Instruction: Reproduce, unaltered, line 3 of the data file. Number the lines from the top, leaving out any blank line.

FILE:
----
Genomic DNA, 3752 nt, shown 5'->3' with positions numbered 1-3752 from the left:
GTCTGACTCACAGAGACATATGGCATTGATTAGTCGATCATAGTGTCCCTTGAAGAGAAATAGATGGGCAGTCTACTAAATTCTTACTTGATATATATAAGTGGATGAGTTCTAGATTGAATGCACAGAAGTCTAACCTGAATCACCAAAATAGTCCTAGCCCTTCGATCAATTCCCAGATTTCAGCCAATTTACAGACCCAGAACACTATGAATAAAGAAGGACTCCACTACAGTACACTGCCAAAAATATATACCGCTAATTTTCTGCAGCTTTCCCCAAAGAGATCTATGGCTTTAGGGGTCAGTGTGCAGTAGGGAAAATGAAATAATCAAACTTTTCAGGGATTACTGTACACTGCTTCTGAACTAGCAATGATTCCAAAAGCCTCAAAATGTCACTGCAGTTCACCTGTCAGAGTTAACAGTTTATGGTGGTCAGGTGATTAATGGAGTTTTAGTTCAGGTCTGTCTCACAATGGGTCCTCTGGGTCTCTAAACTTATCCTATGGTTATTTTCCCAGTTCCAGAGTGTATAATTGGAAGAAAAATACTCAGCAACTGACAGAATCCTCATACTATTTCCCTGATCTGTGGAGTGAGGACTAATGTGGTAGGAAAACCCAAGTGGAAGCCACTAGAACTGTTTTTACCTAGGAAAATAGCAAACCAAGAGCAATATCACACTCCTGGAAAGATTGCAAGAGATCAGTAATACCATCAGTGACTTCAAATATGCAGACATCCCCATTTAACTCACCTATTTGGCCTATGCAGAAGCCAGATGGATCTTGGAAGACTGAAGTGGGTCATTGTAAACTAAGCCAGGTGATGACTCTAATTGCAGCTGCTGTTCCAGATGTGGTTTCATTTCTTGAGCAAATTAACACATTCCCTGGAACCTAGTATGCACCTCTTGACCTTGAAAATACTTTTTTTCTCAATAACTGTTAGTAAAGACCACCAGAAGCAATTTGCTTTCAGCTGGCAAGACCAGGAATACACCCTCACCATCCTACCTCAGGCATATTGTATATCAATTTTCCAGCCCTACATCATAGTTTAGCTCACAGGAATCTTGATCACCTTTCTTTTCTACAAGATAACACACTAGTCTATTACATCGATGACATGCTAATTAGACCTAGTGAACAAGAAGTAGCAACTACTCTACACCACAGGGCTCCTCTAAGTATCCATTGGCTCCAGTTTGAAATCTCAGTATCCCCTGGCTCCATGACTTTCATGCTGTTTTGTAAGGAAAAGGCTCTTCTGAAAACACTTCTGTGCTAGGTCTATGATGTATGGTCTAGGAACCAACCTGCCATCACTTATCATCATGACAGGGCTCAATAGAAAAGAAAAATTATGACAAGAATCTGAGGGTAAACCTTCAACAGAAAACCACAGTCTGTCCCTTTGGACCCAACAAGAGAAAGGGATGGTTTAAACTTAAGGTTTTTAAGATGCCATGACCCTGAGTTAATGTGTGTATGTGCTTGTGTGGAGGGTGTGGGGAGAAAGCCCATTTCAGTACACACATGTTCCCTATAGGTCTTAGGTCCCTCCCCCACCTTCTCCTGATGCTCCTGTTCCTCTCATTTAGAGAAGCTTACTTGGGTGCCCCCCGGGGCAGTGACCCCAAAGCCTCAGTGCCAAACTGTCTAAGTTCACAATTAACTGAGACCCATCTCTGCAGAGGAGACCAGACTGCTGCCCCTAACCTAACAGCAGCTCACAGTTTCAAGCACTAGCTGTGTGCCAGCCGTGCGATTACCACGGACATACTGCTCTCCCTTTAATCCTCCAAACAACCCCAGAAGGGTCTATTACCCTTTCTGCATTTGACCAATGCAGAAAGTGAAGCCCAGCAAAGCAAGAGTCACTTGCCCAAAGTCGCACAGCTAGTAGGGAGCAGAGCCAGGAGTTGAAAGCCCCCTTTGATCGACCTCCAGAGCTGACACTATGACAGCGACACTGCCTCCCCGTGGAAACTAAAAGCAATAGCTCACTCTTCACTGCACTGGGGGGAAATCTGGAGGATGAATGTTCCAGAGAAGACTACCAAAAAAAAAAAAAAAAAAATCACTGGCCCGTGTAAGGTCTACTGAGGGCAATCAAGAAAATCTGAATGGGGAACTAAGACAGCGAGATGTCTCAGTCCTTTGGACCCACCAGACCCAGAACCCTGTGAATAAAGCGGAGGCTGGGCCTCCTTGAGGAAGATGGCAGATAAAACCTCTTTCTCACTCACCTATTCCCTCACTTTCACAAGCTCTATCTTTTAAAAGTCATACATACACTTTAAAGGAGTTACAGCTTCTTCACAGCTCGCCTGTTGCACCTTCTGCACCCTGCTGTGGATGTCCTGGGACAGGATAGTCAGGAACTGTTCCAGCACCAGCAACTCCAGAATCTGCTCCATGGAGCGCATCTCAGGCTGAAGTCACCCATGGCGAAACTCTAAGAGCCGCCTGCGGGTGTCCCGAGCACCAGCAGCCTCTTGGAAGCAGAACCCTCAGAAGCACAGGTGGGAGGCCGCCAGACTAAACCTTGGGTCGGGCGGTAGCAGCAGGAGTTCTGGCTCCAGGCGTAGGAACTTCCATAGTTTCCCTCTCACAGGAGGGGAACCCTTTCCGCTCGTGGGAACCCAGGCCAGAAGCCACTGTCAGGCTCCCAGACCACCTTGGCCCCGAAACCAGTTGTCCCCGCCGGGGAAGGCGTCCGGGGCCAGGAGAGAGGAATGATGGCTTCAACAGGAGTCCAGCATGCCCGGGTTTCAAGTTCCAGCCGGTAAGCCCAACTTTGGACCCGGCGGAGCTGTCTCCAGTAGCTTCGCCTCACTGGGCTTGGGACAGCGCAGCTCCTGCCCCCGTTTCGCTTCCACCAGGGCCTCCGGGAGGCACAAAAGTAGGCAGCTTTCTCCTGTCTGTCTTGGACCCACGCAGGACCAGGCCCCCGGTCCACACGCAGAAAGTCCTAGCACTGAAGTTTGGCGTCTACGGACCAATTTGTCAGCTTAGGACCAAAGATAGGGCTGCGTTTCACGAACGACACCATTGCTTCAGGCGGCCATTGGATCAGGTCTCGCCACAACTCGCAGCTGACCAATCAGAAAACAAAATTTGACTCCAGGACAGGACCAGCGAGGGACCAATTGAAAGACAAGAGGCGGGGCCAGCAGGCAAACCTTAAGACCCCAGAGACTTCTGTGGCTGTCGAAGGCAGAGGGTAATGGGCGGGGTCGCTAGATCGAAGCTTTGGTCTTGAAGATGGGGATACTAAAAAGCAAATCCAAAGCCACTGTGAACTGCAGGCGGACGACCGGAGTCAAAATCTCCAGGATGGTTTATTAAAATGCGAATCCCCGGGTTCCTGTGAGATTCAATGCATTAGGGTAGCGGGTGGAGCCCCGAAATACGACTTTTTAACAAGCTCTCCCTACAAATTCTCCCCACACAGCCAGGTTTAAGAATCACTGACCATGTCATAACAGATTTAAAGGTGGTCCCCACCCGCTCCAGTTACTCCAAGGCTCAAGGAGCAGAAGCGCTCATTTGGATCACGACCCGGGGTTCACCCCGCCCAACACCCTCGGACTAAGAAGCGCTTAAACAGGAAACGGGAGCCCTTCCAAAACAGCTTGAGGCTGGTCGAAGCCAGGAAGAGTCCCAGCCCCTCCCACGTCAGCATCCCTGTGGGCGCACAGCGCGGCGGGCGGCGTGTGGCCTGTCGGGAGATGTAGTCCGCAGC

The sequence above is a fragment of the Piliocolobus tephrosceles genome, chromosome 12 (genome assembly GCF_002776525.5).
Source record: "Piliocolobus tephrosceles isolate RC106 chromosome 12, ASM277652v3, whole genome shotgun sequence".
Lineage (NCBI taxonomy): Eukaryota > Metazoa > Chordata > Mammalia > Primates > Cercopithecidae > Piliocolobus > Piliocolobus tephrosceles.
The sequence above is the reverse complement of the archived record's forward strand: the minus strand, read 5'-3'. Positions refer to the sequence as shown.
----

The sequence above is a fragment of the Piliocolobus tephrosceles genome, chromosome 12 (genome assembly GCF_002776525.5).